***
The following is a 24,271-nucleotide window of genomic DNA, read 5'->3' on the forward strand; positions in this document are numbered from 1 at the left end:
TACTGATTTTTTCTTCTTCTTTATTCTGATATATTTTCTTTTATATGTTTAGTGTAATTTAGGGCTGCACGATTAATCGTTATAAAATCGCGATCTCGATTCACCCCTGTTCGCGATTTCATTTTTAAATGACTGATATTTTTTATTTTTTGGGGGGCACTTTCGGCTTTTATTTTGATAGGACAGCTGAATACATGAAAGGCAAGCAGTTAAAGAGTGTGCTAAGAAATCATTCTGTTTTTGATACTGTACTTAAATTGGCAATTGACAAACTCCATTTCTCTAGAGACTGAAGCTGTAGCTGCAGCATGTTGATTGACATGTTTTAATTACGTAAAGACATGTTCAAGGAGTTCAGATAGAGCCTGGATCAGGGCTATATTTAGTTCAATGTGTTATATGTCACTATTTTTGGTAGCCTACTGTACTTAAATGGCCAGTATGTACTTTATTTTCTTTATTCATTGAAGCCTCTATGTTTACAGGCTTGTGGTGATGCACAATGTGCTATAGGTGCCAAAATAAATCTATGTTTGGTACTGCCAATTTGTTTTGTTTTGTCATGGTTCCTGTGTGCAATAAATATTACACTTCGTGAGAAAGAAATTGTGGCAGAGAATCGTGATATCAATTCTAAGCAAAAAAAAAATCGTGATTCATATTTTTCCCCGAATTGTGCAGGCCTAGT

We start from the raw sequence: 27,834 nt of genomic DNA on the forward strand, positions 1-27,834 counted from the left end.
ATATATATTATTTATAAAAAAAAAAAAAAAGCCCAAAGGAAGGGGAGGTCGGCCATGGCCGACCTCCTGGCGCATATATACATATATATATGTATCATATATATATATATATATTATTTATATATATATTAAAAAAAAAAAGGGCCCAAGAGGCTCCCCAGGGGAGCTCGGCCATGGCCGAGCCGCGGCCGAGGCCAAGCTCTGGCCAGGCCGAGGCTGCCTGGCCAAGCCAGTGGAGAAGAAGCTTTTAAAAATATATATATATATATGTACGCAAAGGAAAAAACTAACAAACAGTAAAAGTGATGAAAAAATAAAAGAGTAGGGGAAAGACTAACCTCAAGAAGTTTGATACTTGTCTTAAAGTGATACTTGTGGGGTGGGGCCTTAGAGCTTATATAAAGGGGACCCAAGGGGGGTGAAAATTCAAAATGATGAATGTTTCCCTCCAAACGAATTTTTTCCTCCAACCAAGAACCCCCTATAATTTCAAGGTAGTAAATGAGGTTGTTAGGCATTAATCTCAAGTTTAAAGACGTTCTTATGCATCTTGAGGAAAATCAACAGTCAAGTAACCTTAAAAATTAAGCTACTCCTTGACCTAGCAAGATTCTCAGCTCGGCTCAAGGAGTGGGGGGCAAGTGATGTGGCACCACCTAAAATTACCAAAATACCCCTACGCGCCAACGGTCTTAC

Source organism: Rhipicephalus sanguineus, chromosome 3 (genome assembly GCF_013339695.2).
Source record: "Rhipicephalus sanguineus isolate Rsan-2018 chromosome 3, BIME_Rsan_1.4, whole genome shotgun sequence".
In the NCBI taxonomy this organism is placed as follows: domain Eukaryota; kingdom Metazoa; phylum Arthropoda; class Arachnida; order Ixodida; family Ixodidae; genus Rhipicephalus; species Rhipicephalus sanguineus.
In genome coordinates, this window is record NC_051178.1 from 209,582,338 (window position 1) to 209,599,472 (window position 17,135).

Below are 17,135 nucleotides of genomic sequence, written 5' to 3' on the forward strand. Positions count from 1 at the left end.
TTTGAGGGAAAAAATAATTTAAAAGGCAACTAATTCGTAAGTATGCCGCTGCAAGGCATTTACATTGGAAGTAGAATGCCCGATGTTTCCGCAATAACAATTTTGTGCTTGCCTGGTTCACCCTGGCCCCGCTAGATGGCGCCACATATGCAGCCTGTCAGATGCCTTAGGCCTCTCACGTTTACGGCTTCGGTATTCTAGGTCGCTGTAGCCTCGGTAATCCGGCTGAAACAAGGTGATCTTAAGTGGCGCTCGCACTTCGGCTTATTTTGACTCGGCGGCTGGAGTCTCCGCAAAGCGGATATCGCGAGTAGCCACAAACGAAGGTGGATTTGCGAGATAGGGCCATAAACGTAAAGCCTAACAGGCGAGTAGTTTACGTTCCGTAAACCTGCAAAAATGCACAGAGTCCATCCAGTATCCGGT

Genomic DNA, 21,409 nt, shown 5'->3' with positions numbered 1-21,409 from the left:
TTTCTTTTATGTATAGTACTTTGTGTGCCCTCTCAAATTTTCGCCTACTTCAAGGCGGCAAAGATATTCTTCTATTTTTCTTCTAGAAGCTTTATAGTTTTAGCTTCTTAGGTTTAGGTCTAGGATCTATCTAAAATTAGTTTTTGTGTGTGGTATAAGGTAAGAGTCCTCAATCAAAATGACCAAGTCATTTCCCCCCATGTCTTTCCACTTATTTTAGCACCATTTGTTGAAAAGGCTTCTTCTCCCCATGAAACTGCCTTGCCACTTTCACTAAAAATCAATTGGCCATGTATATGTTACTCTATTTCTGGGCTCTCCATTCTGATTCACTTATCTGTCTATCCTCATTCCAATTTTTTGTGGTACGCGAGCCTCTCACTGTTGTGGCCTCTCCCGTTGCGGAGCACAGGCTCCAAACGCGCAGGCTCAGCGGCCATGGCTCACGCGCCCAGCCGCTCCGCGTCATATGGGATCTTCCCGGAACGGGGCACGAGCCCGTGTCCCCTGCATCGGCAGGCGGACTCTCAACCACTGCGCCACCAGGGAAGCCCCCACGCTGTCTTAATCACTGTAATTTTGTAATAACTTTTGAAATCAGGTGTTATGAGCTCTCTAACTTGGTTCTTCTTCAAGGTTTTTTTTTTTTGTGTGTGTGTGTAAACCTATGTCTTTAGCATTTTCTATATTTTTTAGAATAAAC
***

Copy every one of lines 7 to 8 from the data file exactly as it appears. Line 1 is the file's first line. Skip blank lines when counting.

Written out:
In the NCBI taxonomy this organism is placed as follows: domain Eukaryota; kingdom Metazoa; phylum Arthropoda; class Arachnida; order Ixodida; family Ixodidae; genus Rhipicephalus; species Rhipicephalus sanguineus.
In genome coordinates, this window is record NC_051178.1 from 209,582,338 (window position 1) to 209,599,472 (window position 17,135).